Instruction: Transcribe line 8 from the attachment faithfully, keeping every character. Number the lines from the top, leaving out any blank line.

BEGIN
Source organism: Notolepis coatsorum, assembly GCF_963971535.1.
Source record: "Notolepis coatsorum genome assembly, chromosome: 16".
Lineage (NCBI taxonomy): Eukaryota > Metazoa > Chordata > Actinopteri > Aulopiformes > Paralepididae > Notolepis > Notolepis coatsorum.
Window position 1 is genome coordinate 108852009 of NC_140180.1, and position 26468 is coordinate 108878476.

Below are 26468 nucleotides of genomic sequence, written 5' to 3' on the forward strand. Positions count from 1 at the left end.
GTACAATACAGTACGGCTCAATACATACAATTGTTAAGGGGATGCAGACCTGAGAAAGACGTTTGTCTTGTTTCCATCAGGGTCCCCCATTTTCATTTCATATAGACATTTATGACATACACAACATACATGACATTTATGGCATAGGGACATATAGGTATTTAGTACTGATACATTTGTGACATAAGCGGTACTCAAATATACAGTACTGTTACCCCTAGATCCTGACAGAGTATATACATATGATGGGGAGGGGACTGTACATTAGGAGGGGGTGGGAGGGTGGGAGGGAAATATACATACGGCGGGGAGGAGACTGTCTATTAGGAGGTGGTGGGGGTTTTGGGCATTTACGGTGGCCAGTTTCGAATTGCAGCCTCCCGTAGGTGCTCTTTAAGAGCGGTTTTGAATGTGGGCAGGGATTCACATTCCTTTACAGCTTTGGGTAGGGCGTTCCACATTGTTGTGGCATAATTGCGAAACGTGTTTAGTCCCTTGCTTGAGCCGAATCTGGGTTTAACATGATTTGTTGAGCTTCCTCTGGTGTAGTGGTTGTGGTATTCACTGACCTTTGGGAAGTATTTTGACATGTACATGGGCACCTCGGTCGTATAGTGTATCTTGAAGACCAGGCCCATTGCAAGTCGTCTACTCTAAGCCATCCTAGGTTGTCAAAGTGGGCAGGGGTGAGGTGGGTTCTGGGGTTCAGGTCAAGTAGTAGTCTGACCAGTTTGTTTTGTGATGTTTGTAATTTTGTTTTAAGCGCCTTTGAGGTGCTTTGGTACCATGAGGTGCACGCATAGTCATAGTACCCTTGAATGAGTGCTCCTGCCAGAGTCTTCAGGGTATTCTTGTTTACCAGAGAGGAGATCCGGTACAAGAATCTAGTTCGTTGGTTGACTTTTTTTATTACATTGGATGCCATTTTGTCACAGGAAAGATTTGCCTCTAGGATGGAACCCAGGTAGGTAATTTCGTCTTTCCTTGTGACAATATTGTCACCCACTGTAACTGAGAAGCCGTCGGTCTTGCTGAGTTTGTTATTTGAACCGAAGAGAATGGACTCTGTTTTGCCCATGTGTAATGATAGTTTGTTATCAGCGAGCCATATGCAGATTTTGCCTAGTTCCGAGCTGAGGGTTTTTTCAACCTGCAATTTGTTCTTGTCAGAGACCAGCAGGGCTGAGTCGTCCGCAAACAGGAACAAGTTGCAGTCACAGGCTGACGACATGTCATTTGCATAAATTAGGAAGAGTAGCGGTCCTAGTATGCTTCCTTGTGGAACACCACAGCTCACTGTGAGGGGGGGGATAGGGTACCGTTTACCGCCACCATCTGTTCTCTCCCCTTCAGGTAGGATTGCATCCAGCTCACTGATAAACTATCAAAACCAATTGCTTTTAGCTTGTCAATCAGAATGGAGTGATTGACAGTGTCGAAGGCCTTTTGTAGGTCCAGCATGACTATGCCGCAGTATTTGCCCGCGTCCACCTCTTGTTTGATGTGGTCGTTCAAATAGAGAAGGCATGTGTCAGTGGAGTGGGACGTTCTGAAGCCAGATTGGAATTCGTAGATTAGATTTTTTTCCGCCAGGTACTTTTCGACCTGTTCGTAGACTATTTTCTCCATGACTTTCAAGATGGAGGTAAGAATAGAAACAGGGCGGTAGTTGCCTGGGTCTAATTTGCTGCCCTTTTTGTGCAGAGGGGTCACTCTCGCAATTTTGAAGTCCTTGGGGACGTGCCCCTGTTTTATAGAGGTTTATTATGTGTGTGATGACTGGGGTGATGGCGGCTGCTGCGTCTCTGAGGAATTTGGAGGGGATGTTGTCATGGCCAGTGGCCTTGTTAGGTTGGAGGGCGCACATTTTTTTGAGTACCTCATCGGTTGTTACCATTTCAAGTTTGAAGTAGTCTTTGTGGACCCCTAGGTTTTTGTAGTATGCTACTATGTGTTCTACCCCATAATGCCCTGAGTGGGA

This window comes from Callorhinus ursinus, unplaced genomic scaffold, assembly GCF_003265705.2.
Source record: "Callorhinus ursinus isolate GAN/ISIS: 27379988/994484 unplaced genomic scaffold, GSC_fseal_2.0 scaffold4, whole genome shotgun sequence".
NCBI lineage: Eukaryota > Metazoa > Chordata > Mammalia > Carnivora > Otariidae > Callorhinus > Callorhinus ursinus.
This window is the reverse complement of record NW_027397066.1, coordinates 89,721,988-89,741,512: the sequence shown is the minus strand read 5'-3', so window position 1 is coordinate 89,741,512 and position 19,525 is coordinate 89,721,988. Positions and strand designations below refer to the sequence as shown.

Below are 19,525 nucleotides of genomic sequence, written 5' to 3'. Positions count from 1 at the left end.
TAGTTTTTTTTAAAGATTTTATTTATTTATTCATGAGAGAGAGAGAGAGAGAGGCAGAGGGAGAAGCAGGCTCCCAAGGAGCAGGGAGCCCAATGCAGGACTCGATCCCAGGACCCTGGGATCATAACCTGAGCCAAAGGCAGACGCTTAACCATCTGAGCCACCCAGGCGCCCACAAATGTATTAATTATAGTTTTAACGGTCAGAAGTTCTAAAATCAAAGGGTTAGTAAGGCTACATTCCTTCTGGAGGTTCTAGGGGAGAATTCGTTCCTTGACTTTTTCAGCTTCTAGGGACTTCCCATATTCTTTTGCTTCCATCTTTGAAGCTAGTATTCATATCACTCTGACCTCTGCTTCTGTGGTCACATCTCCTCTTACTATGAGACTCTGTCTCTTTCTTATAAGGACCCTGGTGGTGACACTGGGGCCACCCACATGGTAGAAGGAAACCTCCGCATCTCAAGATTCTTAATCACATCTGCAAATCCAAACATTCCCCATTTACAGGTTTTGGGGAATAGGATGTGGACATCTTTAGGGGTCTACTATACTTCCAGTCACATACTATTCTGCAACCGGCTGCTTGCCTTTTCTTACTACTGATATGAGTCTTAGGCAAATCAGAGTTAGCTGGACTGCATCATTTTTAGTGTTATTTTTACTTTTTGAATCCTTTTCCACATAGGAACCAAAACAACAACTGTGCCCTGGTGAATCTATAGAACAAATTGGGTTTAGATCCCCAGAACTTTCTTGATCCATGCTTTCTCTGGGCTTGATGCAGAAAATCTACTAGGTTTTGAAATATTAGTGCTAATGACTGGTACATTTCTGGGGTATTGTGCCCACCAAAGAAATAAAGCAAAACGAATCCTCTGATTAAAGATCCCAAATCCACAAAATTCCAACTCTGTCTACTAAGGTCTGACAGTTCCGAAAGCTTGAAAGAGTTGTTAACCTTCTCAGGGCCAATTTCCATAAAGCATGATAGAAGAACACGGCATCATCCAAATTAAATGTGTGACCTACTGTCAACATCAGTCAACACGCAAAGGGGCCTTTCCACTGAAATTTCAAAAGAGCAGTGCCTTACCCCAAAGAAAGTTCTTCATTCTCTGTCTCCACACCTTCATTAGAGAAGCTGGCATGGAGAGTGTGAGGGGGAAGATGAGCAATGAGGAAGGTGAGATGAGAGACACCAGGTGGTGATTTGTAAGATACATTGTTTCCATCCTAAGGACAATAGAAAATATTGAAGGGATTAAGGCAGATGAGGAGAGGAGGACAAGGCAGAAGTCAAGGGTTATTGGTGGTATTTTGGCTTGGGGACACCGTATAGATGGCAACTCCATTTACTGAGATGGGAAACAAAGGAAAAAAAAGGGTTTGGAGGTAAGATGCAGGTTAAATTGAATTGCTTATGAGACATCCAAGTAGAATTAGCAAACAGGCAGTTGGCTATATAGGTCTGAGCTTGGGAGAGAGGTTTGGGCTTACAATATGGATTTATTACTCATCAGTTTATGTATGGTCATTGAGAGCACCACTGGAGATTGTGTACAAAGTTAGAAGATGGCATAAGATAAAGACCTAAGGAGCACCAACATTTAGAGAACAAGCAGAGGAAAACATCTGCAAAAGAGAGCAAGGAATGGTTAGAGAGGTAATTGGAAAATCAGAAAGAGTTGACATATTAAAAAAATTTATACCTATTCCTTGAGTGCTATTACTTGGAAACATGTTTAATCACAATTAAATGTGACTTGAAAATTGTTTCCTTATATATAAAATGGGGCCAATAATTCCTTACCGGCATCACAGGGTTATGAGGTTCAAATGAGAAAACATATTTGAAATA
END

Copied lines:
Source record: "Callorhinus ursinus isolate GAN/ISIS: 27379988/994484 unplaced genomic scaffold, GSC_fseal_2.0 scaffold4, whole genome shotgun sequence".